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Be the best possible version of yourself.
Jordan Peterson does us a favor when he tells us in his newest book, "12 Rules for Life: An Antidote to Chaos," that to be in competition with other people is not meaningful, but to be in competition with your yester-self is. That is, do not compare yourself to other people and their level of success or ability, compare your current daily level of success and ability to that of yesterday.
Were a mushroom to compare its growth to external sources, it would never seem adequate or far too qualified, but mushrooms do not grow with reference to external sources so much. Mushrooms build on what they have accrued, and naturally by building step by step, the beauty unfolds and eventually even spores are released to continue the process anew.
The best version of yourself makes life easy for others.
The best version of yourself does what will be of long-term benefit.
So presuming there's a current version, a best version, and a way to get there... how do we train ourselves to become our best presence in this world?
Consider the paradox of going all out on training: If you train as hard as you can today, you will max out and have to recover for several days. If you train to 70% of your potential burn out, or 80% of your potential burnout, you don't need to spend the next day recovering, and can immediately do another 60-80% of your routine. Over time, your exposure and number of hours vested will be significantly higher than someone who works the system to fatigue and collapse.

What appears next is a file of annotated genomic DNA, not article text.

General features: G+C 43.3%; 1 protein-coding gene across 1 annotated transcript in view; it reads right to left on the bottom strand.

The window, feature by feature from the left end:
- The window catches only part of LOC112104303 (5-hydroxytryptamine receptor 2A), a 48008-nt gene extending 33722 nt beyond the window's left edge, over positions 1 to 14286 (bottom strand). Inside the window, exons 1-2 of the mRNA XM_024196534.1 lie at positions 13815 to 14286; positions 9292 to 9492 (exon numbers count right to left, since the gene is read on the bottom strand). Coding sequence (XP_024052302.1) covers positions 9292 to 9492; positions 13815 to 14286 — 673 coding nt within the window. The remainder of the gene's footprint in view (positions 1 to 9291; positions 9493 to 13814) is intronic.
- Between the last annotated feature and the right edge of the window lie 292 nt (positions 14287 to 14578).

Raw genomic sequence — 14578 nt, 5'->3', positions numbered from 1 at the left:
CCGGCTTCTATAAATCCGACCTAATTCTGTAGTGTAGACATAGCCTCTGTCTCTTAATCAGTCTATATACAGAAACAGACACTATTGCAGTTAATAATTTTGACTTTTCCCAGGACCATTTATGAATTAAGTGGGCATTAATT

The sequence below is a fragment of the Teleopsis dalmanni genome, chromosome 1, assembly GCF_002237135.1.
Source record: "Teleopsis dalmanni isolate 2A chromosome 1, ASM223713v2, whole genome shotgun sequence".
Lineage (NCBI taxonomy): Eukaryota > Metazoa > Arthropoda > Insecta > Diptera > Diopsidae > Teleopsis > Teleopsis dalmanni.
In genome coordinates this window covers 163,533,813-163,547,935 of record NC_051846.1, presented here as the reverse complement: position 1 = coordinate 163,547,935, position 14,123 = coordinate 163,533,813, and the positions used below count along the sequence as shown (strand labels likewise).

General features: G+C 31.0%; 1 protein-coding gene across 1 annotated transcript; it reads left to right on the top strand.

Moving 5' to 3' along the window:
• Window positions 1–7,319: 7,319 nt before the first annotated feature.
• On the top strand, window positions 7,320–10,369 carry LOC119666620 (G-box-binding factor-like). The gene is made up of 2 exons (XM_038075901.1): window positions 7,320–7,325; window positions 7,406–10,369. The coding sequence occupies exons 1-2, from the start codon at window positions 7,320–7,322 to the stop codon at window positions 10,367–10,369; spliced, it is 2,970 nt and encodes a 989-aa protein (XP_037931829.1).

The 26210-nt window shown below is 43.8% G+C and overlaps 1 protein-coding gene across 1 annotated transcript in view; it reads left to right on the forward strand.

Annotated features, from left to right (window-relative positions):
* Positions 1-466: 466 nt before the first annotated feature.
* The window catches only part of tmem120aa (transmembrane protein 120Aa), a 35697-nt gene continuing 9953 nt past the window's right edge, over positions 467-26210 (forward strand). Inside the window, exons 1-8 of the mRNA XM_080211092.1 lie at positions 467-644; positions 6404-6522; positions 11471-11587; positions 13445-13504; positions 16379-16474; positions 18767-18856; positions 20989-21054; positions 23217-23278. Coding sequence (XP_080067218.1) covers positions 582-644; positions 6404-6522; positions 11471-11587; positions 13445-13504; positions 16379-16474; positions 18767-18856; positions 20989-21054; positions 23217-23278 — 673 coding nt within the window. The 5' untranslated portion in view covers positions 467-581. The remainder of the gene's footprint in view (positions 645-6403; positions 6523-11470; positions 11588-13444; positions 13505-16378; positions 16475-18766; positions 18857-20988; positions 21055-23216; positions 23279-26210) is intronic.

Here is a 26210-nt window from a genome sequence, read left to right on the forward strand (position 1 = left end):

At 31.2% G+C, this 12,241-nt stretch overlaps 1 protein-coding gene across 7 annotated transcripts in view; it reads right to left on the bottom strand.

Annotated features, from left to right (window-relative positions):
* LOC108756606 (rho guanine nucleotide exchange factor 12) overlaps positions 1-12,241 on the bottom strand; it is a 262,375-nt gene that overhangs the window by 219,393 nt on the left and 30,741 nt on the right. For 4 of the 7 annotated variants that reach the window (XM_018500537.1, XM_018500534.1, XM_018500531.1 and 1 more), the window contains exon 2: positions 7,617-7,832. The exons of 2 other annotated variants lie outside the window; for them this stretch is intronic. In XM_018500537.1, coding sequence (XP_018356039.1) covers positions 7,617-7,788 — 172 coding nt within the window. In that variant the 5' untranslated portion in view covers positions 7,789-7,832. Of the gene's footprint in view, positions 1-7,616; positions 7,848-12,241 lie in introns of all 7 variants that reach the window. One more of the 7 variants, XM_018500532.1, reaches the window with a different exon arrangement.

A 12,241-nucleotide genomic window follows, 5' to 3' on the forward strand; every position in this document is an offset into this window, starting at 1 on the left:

Most amazing musicians all had one thing in common: they never stopped playing. Even if the momentum build on skill is more gradual than that of a prodigy or virtuoso, it does not matter. Gradual long-term intense training, with coding, or music, or chess, or crew, it will all lead to success provided we are driven by a purpose.
The world is full of beings who are suffering, who are lacking in means and resources, who are truly lost and not making the most of their limited and everpassing time. It is quite sad. It's quite sad that people with opportunity and freedom and option and availability are not pursuing their greatest possible life and satisfaction!